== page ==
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Linux user management and permissions

Posted on Aug. 8, 2023, 6:45 a.m. by 金淑芬
Category: The back-end Tag: linux

1. Introduction

Hi, everybody. I'm Little Match. Today, I would like to share with you a story about my learning Linux user management and permissions. The difficulty of the article is not very deep (Linux veterans or big guys beg to pass ?). It is mainly to record some problems I encountered in the process of using Linux and summarize them.

When I first started to get used to Linux, I learned CI/CD, and used Docker to deploy Jenkins service in Linux system to realize automatic process. I often see errors like "Permissions denied" :

Of course, the Internet search is all about adding permissions, such as this:

sudo chmod 777 -R /home/jenkins_data
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Or this:

sudo chown -R 1000:1000 /home/jenkins_data
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It works, but I'm just curious what the 777 stands for and why can't it be 888? Why can't it be in English?

In addition, when viewing a file using the ls command, you often see a long string like this:

For a Linux novice like me, it was really confusing, and I often used sudo to temporarily borrow root identity to solve the problem for the command or operation that could not be used. I felt that it was not particularly safe, and I did not pay enough attention to Linux permissions. So with that question in mind, I started looking for answers to those questions, starting with Linux's multi-user system. The following operations were tested in CentOS 7, similar to other systems.

2. Concept and management of users and user groups

Linux system is a multi-user multi-task time-sharing operating system (Unix), which can be understood as the same operating system can be used by different users to do different things at the same time. These users are not the same kind of people, some are super butler (root), some are ordinary citizens (test), although they live together, but some things are not ordinary citizens can use, sometimes need to temporarily borrow a sudo command to use the permission of the butler. But the greater the ability, the greater the responsibility, super butler which day hard use of RM - RF /*, then congratulations directly prison sit wear ?. Ordinary but law-abiding citizens never do anything out of line. This accountability is what makes Linux so powerful, and one of the things I love about Linux. Without further ado, let's get to the topic: How do you manage users?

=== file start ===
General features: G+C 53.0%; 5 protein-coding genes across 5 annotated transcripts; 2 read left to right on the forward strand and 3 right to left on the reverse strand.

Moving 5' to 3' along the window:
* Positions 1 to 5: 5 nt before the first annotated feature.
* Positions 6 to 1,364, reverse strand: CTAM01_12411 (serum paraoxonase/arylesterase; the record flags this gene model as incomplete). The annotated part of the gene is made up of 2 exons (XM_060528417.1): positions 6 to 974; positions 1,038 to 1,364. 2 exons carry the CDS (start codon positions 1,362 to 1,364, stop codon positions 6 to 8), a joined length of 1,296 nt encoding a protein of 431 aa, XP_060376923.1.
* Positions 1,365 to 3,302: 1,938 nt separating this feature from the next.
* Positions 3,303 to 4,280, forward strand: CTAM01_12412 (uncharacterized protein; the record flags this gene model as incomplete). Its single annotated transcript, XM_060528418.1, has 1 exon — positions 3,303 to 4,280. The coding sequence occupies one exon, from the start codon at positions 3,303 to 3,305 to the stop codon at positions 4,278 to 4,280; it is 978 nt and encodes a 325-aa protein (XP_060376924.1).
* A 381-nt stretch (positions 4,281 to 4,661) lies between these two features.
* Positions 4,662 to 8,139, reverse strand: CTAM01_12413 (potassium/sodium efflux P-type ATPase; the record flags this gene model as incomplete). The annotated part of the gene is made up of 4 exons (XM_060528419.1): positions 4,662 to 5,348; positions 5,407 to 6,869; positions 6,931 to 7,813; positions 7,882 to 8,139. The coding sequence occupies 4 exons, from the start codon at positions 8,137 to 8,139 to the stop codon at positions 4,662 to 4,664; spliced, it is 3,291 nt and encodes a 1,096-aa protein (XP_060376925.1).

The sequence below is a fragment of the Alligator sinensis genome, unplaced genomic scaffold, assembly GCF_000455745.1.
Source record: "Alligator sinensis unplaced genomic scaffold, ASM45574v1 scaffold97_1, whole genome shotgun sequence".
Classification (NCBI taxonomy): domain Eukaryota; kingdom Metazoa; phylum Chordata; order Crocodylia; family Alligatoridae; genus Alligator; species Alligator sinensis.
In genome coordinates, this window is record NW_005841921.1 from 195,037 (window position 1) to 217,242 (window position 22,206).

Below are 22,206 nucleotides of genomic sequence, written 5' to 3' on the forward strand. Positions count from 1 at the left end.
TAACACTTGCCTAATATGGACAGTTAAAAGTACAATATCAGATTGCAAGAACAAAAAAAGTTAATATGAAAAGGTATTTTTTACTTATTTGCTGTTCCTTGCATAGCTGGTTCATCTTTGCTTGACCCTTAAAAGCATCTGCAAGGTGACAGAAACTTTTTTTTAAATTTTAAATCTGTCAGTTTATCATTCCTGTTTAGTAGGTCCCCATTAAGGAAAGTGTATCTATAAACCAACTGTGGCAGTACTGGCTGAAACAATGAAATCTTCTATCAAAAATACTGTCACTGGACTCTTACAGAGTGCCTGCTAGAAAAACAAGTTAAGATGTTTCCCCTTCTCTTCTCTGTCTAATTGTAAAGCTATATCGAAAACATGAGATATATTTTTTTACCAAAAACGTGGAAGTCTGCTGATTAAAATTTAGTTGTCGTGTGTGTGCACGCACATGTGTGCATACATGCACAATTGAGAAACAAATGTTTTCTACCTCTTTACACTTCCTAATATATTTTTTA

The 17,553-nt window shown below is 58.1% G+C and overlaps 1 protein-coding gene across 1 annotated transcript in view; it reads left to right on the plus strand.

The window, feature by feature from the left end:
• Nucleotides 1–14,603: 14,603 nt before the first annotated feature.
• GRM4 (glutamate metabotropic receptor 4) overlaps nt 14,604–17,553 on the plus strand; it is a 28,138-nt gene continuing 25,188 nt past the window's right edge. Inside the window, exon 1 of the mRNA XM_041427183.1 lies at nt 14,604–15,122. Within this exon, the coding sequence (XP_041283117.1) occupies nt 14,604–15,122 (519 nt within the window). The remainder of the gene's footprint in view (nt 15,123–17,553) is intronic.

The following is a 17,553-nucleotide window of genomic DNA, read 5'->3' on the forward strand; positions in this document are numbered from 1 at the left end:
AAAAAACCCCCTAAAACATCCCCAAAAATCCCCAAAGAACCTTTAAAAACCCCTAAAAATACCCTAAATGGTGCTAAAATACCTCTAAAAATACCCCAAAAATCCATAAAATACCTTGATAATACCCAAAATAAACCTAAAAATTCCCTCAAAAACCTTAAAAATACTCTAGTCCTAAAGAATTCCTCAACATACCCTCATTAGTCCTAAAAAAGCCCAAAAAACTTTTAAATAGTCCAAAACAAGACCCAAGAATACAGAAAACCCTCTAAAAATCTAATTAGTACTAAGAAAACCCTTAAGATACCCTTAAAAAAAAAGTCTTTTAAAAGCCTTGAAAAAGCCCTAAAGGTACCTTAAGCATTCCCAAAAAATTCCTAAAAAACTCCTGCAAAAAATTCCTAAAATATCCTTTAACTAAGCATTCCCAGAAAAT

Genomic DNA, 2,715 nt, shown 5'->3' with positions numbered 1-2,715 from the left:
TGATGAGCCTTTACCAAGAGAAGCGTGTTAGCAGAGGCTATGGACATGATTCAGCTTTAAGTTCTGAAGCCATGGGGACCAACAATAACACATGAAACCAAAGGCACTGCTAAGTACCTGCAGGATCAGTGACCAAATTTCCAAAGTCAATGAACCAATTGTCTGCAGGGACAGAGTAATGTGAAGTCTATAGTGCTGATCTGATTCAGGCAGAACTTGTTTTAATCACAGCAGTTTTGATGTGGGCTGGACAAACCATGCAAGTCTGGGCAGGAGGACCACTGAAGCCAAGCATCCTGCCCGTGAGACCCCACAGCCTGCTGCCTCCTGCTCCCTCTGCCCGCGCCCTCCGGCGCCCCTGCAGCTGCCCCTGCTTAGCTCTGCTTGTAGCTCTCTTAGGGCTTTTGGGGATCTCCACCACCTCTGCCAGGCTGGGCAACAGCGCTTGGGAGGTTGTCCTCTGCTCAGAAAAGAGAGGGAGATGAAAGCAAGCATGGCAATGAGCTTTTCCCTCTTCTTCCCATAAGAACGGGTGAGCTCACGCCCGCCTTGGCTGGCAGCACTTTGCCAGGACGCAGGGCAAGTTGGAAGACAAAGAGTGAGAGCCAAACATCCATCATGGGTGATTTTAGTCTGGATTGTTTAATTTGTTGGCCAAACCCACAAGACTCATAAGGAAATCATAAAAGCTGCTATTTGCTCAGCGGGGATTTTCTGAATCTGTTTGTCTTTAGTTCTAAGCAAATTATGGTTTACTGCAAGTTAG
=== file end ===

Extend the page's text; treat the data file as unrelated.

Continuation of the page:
2.1 Creating a User

We originally have a root user default existence, it is extremely powerful, but if you are like me is a beginner it is best to create a normal user to learn, and the best is to do in the VIRTUAL machine, delete it again

Create a normal user as root
You can use '-g' to assign user groups, leaving groupadd out for demonstration purposes
useradd foo

# change password
passwd foo

# Switch user
su foo
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If we go to the home directory, we can see an extra file foo:

We can see that there are many columns, but we only need to focus on three columns for now. The leftmost (DRWX ------) is the read/write or execute permission for the file/folder, and the middle two foo are the directory owner and the group that the directory owner belongs to. Let's talk about users and groups first.

2.2 User/User Group and UID/GID

If we have a development department, the department with the front group, test group and the back-end group, UI team, and each group has to do something right, the front group is mainly responsible for develop page based component development, small programs, and so on, in the other groups are similar, these members are similar to in Linux users, and the front end is user group, Although the user itself may not have the permissions of other users, it must have the permissions of the user group.

In addition, each user and group will have a unique number to distinguish other users and groups, this number is very important, like ID. The Linux kernel determines permissions not by user name/user group name, but by UID/GID. Uids and Gids are managed by the Linux kernel, and kernel level system calls determine whether a request should be granted privileges. For example, when a process tries to write to a file, the kernel checks the UID and GID of the process that created it to determine whether it has sufficient permissions to modify the file. When I was learning Docker, I was often confused about the difference between the container user and the host user, but after I understood the UID and GID, I understood.

We can use the whoami, groups, and id commands to view the current user/user group and uid/ GID:

2.3 User Group Management

When we create foo, if we do not assign it to a group, then its user group is foo by default. We can use the groups command to view the current user's group:

[foo@localhost home]$ groups
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What if I wanted to change foo's group? Foo's group used to be the front end and now wants to be the back end. There is no problem with that.

Switch to root first
su -

# Add group API
groupadd api

# assign group to foo -g
usermod -g api foo
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Then we find that the group foo belongs to has changed from foo to API:

Usermod is short for user+modify. Usermod is an important command for modifying users. It must be run under root, as is chown.

Foo is now in the API group and always complains that he is the API writer, so he wants to add a front group to write the front end, so we can do the above steps, but we can do this:

usermod -G api,front foo
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However, either -g or -g will kill the original group. To keep the original group, you need to add the -a parameter, and this parameter can only be used with -g.